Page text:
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Old 11-26-2009, 04:23 PM   #1
alesucker
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Default looking for a good oat beer recipe (not oatmeal!)

Hi all!

Hoping for some practical advice from some of the many experts on the site.

Looking to start first batch of AG beer. Was thinking of trying an oatmeal stout type beer. However, all the recipes I've found so far use oatmeal as opposed to whole oats and I specifically was hoping to use up some of the 80 lbs or so of whole oats (NOT rolled) that I have on hand, about half of which I actually grew myself!

I was hoping for a recipe that called for closer to equal parts barley and whole oats. Most of the oatmeal stout recipes I have found call for only a pound or so of rolled oats.

The guy at my LHBS seemed pretty knowledgeable and seemed to understand what I was shooting for. Here is what I have so far:

50 lb bag 6 row malted barley (for enzyme content)
80 lbs whole oats (already had on hand)
hand crank grain mill
several pounds chocolate malt
several pounds medium crystal malt
pH paper
cooler to use as a mash tun
circulating pump for lautering
8 gallon stainless brew pot
copper cooling coil
hydrometer, thermometers, bottling gear, fermenters, etc.
ale yeast
5.2 pH buffering powder
fuggles and goldings hops
dextrose to adjust starting gravity if my early batches have efficiencies that are off

I'm not a total newbie, just never did an all grain batch and looking for a good recipe that will utilize more of my oats.

I understand it MAY be necessary to pre-cook the whole oats for gelatinization? Any tips on how do this if necessary?

My first runs, I want to do a simple one step mash at about 150 degrees and basically get a workable system. I can always add equipment or complexity later.

Anybody have any tips or a good recipe that is about half 6-row barley and half whole oats?

Thanks! Looking forward to a fun winter of experimenting with AG brewing!

alesucker

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Old 11-26-2009, 05:00 PM   #3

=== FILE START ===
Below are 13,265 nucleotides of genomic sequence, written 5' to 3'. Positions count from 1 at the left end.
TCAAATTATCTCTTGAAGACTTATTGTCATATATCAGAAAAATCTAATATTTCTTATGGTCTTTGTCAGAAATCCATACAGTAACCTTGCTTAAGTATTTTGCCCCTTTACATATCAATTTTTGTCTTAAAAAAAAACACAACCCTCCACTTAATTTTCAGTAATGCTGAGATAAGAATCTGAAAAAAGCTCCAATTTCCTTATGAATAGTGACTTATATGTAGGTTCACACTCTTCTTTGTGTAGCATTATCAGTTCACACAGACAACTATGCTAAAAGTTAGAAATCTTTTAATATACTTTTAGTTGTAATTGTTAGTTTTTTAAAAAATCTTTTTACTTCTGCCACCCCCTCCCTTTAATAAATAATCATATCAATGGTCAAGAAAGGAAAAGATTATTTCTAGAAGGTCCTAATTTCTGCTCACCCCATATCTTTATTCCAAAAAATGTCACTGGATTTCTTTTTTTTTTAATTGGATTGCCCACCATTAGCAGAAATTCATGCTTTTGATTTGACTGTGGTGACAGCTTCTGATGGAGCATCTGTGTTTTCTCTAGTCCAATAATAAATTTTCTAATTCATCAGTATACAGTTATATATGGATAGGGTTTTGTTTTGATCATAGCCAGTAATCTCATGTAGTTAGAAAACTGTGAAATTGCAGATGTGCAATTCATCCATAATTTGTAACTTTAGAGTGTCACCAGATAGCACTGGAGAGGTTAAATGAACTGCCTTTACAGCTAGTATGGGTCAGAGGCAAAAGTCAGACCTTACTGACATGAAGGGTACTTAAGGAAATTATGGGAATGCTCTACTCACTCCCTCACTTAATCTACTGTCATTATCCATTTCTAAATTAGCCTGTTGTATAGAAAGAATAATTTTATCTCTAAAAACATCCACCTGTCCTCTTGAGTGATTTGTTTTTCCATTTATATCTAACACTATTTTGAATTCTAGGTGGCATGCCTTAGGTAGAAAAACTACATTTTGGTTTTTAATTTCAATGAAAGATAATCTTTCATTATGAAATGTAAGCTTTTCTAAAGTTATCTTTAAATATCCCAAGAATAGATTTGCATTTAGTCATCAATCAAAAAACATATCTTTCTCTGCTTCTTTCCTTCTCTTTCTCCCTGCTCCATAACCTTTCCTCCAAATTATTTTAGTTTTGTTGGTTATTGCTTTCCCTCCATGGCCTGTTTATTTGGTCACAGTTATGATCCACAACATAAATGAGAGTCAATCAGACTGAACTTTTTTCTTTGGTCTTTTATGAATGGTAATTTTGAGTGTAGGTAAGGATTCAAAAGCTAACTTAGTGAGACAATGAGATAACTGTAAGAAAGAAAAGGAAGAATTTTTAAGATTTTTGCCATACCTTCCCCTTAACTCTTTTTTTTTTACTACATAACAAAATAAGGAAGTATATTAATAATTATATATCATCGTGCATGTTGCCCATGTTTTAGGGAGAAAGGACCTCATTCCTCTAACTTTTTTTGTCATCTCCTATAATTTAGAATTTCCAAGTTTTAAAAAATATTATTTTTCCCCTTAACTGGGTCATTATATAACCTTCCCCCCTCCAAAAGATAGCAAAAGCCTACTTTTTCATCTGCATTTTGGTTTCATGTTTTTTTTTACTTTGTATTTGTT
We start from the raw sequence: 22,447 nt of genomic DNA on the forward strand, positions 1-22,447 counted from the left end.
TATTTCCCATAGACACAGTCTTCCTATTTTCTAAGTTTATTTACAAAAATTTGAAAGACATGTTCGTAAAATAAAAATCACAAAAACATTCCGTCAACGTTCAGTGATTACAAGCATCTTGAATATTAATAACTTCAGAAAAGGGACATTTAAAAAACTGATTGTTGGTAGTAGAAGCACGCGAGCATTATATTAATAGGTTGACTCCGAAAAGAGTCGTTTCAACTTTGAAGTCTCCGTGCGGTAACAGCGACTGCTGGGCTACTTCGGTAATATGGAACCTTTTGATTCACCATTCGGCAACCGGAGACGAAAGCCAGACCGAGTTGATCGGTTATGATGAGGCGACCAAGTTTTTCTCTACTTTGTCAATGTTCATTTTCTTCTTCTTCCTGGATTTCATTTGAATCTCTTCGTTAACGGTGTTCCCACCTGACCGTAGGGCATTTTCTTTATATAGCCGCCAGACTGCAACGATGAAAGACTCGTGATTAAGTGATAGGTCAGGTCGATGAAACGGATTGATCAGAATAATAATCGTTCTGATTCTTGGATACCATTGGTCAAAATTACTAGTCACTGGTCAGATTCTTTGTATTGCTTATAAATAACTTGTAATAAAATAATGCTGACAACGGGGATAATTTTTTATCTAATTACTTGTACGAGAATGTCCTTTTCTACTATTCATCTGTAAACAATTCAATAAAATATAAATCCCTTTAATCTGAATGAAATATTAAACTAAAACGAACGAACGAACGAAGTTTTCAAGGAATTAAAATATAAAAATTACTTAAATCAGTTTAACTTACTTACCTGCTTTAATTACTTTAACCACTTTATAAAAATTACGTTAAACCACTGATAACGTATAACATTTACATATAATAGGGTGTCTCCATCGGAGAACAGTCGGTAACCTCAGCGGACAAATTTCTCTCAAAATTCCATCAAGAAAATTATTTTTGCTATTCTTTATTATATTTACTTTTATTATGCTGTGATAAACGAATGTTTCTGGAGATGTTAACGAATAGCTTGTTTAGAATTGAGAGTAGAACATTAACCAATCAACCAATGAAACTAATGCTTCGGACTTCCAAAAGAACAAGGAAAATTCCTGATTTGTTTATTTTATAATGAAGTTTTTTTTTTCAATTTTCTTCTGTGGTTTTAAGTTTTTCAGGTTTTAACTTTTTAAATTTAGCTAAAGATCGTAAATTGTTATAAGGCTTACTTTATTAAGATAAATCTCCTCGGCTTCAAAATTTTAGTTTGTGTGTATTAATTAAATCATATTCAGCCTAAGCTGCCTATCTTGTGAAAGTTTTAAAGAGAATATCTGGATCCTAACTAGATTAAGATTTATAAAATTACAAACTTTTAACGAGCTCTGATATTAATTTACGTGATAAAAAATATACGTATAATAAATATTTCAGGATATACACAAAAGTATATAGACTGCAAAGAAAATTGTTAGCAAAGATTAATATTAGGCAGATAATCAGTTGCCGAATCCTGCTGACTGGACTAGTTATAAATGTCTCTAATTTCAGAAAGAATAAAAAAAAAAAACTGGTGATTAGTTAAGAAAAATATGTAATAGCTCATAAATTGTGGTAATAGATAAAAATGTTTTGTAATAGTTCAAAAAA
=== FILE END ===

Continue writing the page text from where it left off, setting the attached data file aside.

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Oats are fresh from the field..... They are still in their husks with nothing added or changed. I'm basically looking at them as a starch source to be converted to fermentables by the 6-row barley enzymes. I guess the question is if the barley has enough enzyme present to convert itself as well as x pounds of oat starch. Trouble is, I don't know what "x" is.

I also should have mentioned I did a nomograph on our water report and normal tap water should be good for a medium dark beer without any additions. Although, I am thinking of going with RO water since we have it and we live in farm country so there is danger of pesticide and herbicide field runoff in our local city water supply which comes from the local river. There are some things that just don't boil away!

I'm hoping I can adjust the mash pH with enough dark malts to not have to use the buffering agent. Probably not likely with RO water from what I've read?

Thanks for the question!

alesucker

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Old 11-26-2009, 07:27 PM   #4
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According to the Wiki, even malted oats shouldn't be used at more than 10% of the grain bill. Designing Great Beers claims it makes up 3-11% of the grain bill when used in most oatmeal stouts. Of course, there's nothing to stop you from trying to use more. (You really should try a smaller batch, though.)